This exhibition, also at the Mengei, features prints by two Japanese artists: Yoshitoshi Mori (1898-1992) and Masaaki Tanaka (b. 1947). Both graphic and figurative, they depict cultural festivals, scenes from daily life and archetypal characters such as warriors and actors. Created with stencils, woodblocks and silk screens, the prints will be displayed alongside a selection of beautiful mingei – objects of use – from the Museum’s permanent collection, including a diverse range of historical and contemporary objects: pottery, kimono and other textiles, lacquer, metal, baskets and toys.
STUART COLLECTION, UCSD CAMPUS, LA JOLLA, CA
The Stuart Collection at the University of California, San Diego seeks to enrich the cultural, intellectual, and scholarly life of the UCSD campus and of the San Diego community by building and maintaining a unique collection of site-specific works by leading artists of our time. It has been inventive in both its curatorial point of view and its working processes. The collection results from an innovative partnership between the university and the Stuart Collection. Under an agreement forged in 1982 (and renewed in 2003), the entire campus may be considered as sites for commissioned sculpture. It is further distinguished from a traditional sculpture garden by integration of some of the projects with university buildings. With the enthusiastic cooperation of the UCSD Department of Visual Arts, and financial support from the Stuart Foundation, the Friends of the Stuart Collection, the National Endowment for the Arts, and many other organizations, foundations and individuals, the collection has initiated and completed an impressive range of projects. The selection of artists for commissions is based on the advice of the Stuart Collection Advisory Board, which is composed of art professionals of international stature. Artists are invited to conceive and develop proposals with the assistance of the Stuart Collection staff.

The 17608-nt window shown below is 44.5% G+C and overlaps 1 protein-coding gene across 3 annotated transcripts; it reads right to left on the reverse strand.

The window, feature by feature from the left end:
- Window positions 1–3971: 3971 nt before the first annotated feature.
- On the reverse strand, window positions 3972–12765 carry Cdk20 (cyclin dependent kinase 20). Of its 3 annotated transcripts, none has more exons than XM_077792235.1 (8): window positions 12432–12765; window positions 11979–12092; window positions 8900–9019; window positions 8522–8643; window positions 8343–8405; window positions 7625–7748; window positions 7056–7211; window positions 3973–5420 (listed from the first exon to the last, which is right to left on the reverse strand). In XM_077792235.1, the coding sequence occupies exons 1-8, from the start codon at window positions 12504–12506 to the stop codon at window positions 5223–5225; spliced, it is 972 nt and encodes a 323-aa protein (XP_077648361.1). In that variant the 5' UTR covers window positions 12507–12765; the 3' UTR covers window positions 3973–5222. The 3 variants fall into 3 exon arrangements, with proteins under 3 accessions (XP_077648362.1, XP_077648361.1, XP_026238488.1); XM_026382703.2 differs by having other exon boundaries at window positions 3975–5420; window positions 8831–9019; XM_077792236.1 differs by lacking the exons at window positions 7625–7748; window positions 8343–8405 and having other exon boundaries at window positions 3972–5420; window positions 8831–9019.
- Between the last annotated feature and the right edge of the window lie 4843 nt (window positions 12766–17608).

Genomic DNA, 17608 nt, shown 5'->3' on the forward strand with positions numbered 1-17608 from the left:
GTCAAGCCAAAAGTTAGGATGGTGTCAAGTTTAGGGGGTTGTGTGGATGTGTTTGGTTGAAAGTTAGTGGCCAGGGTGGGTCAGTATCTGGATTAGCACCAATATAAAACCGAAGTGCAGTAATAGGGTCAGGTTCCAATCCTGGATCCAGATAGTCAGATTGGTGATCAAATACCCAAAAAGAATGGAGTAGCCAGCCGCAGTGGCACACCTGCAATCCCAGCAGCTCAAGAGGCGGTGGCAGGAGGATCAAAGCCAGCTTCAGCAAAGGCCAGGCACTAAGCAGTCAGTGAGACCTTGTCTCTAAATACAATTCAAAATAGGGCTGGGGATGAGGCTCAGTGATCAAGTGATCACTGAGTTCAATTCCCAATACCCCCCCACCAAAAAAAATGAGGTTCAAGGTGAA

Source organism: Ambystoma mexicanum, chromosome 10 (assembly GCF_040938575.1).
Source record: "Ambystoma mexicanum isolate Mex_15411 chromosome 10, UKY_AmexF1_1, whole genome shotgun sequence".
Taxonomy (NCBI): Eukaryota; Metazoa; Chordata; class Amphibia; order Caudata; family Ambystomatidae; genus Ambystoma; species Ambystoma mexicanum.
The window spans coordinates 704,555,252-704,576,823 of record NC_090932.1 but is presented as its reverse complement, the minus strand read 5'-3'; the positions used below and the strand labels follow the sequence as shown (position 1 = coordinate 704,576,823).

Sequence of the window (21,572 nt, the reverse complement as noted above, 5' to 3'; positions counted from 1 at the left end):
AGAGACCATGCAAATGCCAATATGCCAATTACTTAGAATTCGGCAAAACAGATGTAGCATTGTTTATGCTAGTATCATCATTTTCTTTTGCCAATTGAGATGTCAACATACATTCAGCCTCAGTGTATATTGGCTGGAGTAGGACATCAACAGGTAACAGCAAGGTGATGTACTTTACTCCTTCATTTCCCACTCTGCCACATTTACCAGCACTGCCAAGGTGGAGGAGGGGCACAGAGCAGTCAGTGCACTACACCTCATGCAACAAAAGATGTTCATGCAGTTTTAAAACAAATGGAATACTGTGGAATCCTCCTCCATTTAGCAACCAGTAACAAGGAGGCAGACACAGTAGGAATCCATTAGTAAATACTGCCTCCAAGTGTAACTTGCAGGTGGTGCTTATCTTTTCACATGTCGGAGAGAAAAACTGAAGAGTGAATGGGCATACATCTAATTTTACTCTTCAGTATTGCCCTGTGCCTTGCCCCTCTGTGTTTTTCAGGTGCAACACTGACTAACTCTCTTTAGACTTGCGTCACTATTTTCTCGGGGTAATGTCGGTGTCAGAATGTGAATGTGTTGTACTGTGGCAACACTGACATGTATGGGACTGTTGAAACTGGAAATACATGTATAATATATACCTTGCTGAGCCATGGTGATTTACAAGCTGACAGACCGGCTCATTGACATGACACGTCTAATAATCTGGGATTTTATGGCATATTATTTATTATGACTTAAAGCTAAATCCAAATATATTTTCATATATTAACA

SAN DIEGO MUSEUM OF CONTEMPORARY ART: AI WEI WEI: ZODIAC HEADS: CIRCLE OF ANIMALS: GOLD
FEB. 23-JULY 29TH, 2012
MCASD is honored to present the U.S. museum debut of Ai Weiwei’s topical and sumptuous Circle of Animals/Zodiac Heads: Gold (2010). This gallery-sized installation is comprised of twelve animal heads, each depicting a segment of the ancient Chinese zodiac. The recent works by artist and activist Ai Weiwei reference a European version of the Chinese zodiac designed by Italian Jesuit Giuseppe Castiglione. The original sculptures, with their international connections, were built for an elaborate water-clock fountain at the imperial summer home of Emperor Qianlong, just outside of Beijing. In 1860 during the Second Opium War, the imperial gardens were ransacked, displacing the twelve zodiac heads. To this date only seven have been recovered. Continuing his work of re-interpreting cultural objects from his own fantasy and historical knowledge, Ai revisions all twelve zodiac heads. His work comments on the tension between what is “fake,” what is a “copy,” and what may constitute the better of the two.
Ai Weiwei: Circle of Animals/Zodiac Heads: Gold is organized by the Museum of Contemporary Art San Diego and AW Asia, New York.
Art Farm Summer Camps
For information about Carlsbad Art Farm Summer Camps starting June 11, visit our website. Camps enroll all summer on a space-available basis. Art Farm is located on 10-acres of private woodland habitat in north coastal San Diego County near the Village of Carlsbad. Camp sessions are one-week, Mon-Fri, 9 A.M.-3:30 P.M. Classes are in our outdoor studios, where we teach students to draw and paint from our farm animal models. Programs also include natural science enrichment and an introduction to animal training. Students must be entering Grades 2-8 in the fall to attend. To contact us by email, go to director@CarlsbadArtFarm.com.